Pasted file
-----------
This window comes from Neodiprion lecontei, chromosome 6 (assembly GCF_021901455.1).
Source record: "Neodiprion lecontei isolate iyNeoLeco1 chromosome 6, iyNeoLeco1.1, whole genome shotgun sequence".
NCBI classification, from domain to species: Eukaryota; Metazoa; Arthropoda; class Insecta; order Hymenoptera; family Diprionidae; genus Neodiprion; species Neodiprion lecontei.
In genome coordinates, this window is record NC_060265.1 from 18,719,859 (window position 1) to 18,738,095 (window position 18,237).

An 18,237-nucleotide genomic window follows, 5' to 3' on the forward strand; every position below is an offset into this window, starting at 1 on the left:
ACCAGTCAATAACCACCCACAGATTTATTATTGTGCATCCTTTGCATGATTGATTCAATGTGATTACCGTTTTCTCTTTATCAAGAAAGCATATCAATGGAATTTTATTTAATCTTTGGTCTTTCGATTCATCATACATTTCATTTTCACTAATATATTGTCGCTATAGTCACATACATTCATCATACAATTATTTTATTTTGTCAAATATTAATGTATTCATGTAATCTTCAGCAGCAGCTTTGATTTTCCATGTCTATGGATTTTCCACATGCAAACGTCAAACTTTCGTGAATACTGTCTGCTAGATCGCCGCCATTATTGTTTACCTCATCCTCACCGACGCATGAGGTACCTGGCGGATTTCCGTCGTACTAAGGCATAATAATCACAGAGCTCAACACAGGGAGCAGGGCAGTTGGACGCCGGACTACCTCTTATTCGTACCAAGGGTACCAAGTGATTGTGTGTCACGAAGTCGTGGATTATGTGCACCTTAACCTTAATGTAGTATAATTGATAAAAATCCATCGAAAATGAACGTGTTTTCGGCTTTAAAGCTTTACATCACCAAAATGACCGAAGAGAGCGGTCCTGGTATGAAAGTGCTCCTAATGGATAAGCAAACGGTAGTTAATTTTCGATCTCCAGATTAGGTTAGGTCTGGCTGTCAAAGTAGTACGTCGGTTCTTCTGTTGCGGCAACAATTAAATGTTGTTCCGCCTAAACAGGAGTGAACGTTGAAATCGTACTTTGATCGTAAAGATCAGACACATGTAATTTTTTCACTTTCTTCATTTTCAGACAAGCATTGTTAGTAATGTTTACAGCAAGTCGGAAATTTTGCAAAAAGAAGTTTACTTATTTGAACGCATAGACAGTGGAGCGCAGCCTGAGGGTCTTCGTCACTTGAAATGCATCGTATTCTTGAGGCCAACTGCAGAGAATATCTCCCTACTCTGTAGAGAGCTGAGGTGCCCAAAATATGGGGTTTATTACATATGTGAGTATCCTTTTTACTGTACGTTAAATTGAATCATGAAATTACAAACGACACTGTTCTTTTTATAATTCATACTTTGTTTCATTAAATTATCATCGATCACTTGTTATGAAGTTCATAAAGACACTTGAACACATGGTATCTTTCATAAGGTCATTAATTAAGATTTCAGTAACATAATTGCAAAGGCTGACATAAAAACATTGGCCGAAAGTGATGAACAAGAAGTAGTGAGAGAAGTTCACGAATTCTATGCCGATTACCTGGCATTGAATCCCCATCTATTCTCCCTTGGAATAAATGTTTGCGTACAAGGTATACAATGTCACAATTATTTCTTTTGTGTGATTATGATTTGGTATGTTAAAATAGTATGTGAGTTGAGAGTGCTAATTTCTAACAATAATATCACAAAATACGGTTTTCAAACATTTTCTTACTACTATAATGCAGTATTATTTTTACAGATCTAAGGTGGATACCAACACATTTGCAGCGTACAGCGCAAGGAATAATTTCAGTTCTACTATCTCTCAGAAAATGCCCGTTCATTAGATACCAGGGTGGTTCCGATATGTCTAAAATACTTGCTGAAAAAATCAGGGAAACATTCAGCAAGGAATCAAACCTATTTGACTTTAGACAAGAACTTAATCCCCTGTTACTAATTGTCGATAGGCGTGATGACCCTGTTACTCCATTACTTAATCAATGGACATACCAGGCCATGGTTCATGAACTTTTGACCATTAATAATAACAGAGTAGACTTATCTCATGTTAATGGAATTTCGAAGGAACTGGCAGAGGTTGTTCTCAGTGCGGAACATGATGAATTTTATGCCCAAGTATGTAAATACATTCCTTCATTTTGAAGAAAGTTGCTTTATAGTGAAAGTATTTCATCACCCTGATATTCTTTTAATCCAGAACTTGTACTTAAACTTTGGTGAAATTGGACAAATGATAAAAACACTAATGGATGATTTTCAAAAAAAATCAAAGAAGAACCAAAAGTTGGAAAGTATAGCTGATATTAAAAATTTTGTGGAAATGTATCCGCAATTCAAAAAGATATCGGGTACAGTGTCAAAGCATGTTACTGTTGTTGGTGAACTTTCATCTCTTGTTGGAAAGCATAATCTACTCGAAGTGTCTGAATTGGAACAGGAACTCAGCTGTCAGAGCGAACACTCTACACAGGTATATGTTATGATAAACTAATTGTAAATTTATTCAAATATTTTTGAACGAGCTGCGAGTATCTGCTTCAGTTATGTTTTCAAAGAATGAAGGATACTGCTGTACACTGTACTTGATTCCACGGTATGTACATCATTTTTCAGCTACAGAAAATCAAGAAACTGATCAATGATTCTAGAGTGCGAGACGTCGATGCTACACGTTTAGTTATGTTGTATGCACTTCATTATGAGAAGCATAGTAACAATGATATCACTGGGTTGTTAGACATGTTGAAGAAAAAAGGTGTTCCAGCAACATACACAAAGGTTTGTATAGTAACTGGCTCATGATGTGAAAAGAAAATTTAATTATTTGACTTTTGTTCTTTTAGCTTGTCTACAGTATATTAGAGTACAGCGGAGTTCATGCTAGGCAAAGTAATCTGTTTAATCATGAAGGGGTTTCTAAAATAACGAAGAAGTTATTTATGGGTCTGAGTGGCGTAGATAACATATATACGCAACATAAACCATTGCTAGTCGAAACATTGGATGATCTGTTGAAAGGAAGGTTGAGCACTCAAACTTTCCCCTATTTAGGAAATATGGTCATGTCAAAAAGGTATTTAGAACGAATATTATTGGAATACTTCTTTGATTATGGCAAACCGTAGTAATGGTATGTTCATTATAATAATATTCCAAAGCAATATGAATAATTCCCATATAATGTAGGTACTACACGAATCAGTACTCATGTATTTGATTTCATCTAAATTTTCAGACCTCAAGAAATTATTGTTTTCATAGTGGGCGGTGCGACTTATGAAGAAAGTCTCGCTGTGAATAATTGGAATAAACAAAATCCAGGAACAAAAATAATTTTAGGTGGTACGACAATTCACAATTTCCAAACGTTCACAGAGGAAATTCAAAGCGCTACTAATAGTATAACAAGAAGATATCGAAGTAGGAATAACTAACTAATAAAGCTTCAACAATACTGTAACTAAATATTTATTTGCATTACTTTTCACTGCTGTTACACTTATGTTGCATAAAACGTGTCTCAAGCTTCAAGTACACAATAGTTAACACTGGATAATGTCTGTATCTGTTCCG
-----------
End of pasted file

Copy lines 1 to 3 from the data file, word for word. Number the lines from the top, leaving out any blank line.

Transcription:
This window comes from Neodiprion lecontei, chromosome 6 (assembly GCF_021901455.1).
Source record: "Neodiprion lecontei isolate iyNeoLeco1 chromosome 6, iyNeoLeco1.1, whole genome shotgun sequence".
NCBI classification, from domain to species: Eukaryota; Metazoa; Arthropoda; class Insecta; order Hymenoptera; family Diprionidae; genus Neodiprion; species Neodiprion lecontei.